This 12-year period was one of substantial growth in human population and vehicle use in the SOS region, but was also a period of substantial investment in VOC controls and cleaner (lower emission) vehicles. It is discouraging that no significant decrease in average ozone concentrations occurred despite these investments, but it is also encouraging that there were no ozone increases caused by the increased growth. Evidently, the increased growth in human population and vehicle use and the increased investment in ozone controls during that period have substantially offset each.

C14. Air concentrations of reactive nitrogen (NOy) (i.e., unreacted and reacted NOx; or, to be more specific, mainly NO, NO2, nitric acid, PAN, organic and inorganic nitrates, and occasionally nitrous acid) generally are relatively low in rural parts of the SOS region - usually less than 4 ppbv (Kleinman et al., 1994).

Because NOy concentrations generally were below 4 ppbv in rural areas of the SOS region, and also because both ozone and NOy concentrations decrease with decreasing NOx, concentrations, this scientific finding (C15 above) suggests that ozone production in rural parts of the SOS region generally are NOx-limited. Thus, the optimum strategy for decreasing regional ozone accumulation in the SOS region is control of those NOx sources that impact the SOS region's rural areas.

C15. The adverse effects of ozone on agricultural crops, forest and shade trees, and other natural vegetation when ozone concentrations exceed 60 ppbv indicate that a secondary (welfare-based) National Ambient Air Quality Standard (NAAQS) for ozone - a standard that would be different in form from the present one-hour or eight-hour primary (human health-based) NAAQS - would provide an increased margin of safety for agricultural crops, forest and shade trees, and natural vegetation against the injurious and economic-damaging effects of ozone on ecosystems. The often-proposed SUM06 secondary standard for ozone was the consensus choice recommended by ecologists who participated in an SOS workshop on a possible secondary standard for ozone (Heck and Cowling, 1997; Chameides et al., 1997).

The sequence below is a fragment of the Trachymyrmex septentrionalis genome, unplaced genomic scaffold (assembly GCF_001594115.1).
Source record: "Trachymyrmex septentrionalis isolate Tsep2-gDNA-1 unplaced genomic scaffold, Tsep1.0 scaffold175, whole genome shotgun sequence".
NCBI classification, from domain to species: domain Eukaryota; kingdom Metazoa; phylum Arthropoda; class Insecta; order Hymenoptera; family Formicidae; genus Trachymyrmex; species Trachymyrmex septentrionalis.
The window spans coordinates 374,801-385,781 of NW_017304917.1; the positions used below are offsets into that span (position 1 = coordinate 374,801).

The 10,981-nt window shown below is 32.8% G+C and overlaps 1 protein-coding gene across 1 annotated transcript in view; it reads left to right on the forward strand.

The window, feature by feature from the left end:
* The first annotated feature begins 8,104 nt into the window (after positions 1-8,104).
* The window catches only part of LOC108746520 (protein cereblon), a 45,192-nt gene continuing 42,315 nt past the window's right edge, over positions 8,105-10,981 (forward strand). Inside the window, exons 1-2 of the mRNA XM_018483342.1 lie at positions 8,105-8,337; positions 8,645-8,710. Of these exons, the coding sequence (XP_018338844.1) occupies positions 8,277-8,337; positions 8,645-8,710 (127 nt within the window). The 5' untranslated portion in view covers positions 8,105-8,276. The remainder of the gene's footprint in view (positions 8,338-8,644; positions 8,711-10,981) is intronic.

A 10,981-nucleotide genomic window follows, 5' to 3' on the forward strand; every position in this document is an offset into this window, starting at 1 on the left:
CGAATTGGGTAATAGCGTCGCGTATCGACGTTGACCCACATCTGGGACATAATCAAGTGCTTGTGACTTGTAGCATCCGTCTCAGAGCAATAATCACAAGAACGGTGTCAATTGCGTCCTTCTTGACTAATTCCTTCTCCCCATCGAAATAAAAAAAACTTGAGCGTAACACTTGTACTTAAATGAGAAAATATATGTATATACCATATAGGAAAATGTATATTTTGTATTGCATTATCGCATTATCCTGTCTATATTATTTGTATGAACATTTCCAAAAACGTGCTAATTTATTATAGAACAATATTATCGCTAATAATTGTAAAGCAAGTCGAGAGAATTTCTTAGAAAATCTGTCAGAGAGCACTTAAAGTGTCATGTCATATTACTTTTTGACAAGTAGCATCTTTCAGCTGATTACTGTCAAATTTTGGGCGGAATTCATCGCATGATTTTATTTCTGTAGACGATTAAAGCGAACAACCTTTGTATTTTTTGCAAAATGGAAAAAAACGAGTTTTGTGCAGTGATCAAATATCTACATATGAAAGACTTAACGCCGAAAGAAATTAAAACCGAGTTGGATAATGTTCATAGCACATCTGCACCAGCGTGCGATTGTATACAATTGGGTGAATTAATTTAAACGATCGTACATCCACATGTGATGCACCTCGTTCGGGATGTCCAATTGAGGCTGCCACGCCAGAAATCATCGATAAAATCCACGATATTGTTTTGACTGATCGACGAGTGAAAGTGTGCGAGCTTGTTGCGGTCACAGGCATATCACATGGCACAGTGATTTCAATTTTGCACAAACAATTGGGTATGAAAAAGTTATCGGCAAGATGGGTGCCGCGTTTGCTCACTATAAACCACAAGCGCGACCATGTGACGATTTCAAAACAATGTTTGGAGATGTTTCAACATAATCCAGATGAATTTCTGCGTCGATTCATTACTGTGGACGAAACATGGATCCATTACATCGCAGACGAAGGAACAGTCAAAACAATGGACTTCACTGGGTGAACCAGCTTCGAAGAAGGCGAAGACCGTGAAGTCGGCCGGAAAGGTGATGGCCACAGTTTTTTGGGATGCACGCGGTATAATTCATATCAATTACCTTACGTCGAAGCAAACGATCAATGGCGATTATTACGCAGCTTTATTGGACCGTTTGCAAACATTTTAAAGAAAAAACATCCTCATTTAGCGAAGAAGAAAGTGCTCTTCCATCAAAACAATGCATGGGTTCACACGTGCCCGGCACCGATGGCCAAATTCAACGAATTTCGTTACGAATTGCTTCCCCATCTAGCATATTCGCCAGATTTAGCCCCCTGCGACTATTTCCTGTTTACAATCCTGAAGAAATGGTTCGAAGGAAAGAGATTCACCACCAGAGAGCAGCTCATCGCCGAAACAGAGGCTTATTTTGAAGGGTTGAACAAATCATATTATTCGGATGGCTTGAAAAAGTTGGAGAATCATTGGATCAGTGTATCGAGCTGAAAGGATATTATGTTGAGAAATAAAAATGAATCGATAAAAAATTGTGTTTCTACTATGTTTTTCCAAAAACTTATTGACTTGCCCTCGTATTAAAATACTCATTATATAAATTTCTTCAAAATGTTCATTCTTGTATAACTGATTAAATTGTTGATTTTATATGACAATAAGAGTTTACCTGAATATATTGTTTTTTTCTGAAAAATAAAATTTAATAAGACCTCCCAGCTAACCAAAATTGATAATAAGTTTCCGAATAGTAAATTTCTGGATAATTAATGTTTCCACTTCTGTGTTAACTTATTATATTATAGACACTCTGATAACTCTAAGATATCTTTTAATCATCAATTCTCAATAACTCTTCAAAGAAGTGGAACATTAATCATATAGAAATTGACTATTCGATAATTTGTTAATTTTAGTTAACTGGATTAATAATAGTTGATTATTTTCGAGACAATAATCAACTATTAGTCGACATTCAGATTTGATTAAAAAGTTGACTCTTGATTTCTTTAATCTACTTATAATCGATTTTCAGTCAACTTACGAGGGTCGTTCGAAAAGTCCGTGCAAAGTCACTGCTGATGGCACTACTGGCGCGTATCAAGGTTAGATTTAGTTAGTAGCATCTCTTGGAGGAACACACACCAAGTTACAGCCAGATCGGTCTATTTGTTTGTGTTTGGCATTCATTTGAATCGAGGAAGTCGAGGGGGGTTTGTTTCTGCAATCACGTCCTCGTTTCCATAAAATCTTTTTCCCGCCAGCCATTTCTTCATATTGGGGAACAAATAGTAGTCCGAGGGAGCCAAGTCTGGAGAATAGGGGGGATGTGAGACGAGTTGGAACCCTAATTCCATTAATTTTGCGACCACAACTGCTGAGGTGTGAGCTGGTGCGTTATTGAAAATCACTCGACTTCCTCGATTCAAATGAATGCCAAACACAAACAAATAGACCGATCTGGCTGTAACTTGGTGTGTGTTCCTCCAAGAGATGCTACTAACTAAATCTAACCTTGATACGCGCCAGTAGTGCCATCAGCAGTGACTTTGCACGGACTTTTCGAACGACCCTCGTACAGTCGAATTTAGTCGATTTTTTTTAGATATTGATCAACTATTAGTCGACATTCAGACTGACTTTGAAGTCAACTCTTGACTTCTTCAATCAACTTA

Adoption of a secondary standard for ozone (such as the often proposed SUM06 standard) with a more moderate ozone concentration (e.g., 60 ppb) but a longer 3-month or growing-season long average time will cause large portions of the rural parts of the SOS region and other states to be designated non-attainment areas. These possible changes also will tend to shift the major focus of concern about ozone effects from public health alone, to human and ecological health. It also will tend to shift the major concern about precursor emission controls from urban areas alone, to include also both suburban and rural areas, as is already the case in the European Union.

C16. The ozone concentration data in EPA's Aerometric Information Retrieval System (AIRS) are largely inadequate for identifying rural areas that would be in non- attainment if a welfare-based secondary standard such as SUM06 were adopted by the USEPA or any of the states in the US or eastern provinces of Canada. More appropriate data, covering rural areas, are those taken in SOS' Spatial Oxidants Network (SON) and EPA's Clean Air Status and Trends Network (CASTNet) (Chameides et al., 1997).